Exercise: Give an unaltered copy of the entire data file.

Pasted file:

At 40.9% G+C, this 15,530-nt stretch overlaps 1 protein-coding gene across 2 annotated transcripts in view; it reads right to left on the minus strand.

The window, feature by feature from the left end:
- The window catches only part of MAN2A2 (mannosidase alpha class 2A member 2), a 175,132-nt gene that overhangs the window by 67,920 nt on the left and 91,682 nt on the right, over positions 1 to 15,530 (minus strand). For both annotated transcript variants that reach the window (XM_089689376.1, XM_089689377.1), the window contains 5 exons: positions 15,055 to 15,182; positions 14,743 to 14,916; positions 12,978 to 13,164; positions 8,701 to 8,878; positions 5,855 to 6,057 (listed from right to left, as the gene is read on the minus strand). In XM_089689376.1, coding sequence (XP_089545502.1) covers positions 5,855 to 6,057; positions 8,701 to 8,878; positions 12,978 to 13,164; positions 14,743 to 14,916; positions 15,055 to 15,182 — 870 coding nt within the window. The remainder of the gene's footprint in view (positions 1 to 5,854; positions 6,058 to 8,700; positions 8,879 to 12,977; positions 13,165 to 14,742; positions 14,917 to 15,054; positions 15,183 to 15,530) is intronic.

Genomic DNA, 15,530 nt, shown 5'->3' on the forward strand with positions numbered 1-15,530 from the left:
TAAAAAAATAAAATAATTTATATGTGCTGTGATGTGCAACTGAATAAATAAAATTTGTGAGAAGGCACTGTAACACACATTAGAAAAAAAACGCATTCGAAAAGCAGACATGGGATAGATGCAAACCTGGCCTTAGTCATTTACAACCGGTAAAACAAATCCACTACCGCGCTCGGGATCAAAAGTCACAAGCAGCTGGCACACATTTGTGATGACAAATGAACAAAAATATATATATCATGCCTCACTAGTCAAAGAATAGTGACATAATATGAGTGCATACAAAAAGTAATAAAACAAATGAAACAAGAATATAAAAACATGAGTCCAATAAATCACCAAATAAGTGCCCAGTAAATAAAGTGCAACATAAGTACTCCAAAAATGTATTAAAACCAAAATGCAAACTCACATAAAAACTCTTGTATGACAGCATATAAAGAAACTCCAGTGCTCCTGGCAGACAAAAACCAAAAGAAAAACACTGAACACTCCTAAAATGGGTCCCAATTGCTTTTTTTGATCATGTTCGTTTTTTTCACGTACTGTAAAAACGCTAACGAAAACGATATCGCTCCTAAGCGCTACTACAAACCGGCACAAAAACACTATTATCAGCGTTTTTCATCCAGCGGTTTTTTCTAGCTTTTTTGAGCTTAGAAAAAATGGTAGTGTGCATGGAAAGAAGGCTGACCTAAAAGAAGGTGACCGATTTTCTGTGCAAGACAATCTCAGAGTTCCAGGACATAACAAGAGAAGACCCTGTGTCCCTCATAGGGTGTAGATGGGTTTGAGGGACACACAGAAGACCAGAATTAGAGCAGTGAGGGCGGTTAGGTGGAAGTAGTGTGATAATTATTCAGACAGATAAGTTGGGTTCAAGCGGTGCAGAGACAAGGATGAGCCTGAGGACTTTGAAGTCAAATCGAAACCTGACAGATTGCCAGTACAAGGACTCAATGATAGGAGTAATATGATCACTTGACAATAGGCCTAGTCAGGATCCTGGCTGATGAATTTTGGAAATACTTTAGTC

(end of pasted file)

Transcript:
At 40.9% G+C, this 15,530-nt stretch overlaps 1 protein-coding gene across 2 annotated transcripts in view; it reads right to left on the minus strand.

The window, feature by feature from the left end:
- The window catches only part of MAN2A2 (mannosidase alpha class 2A member 2), a 175,132-nt gene that overhangs the window by 67,920 nt on the left and 91,682 nt on the right, over positions 1 to 15,530 (minus strand). For both annotated transcript variants that reach the window (XM_089689376.1, XM_089689377.1), the window contains 5 exons: positions 15,055 to 15,182; positions 14,743 to 14,916; positions 12,978 to 13,164; positions 8,701 to 8,878; positions 5,855 to 6,057 (listed from right to left, as the gene is read on the minus strand). In XM_089689376.1, coding sequence (XP_089545502.1) covers positions 5,855 to 6,057; positions 8,701 to 8,878; positions 12,978 to 13,164; positions 14,743 to 14,916; positions 15,055 to 15,182 — 870 coding nt within the window. The remainder of the gene's footprint in view (positions 1 to 5,854; positions 6,058 to 8,700; positions 8,879 to 12,977; positions 13,165 to 14,742; positions 14,917 to 15,054; positions 15,183 to 15,530) is intronic.

Genomic DNA, 15,530 nt, shown 5'->3' on the forward strand with positions numbered 1-15,530 from the left:
TAAAAAAATAAAATAATTTATATGTGCTGTGATGTGCAACTGAATAAATAAAATTTGTGAGAAGGCACTGTAACACACATTAGAAAAAAAACGCATTCGAAAAGCAGACATGGGATAGATGCAAACCTGGCCTTAGTCATTTACAACCGGTAAAACAAATCCACTACCGCGCTCGGGATCAAAAGTCACAAGCAGCTGGCACACATTTGTGATGACAAATGAACAAAAATATATATATCATGCCTCACTAGTCAAAGAATAGTGACATAATATGAGTGCATACAAAAAGTAATAAAACAAATGAAACAAGAATATAAAAACATGAGTCCAATAAATCACCAAATAAGTGCCCAGTAAATAAAGTGCAACATAAGTACTCCAAAAATGTATTAAAACCAAAATGCAAACTCACATAAAAACTCTTGTATGACAGCATATAAAGAAACTCCAGTGCTCCTGGCAGACAAAAACCAAAAGAAAAACACTGAACACTCCTAAAATGGGTCCCAATTGCTTTTTTTGATCATGTTCGTTTTTTTCACGTACTGTAAAAACGCTAACGAAAACGATATCGCTCCTAAGCGCTACTACAAACCGGCACAAAAACACTATTATCAGCGTTTTTCATCCAGCGGTTTTTTCTAGCTTTTTTGAGCTTAGAAAAAATGGTAGTGTGCATGGAAAGAAGGCTGACCTAAAAGAAGGTGACCGATTTTCTGTGCAAGACAATCTCAGAGTTCCAGGACATAACAAGAGAAGACCCTGTGTCCCTCATAGGGTGTAGATGGGTTTGAGGGACACACAGAAGACCAGAATTAGAGCAGTGAGGGCGGTTAGGTGGAAGTAGTGTGATAATTATTCAGACAGATAAGTTGGGTTCAAGCGGTGCAGAGACAAGGATGAGCCTGAGGACTTTGAAGTCAAATCGAAACCTGACAGATTGCCAGTACAAGGACTCAATGATAGGAGTAATATGATCACTTGACAATAGGCCTAGTCAGGATCCTGGCTGATGAATTTTGGAAATACTTTAGTC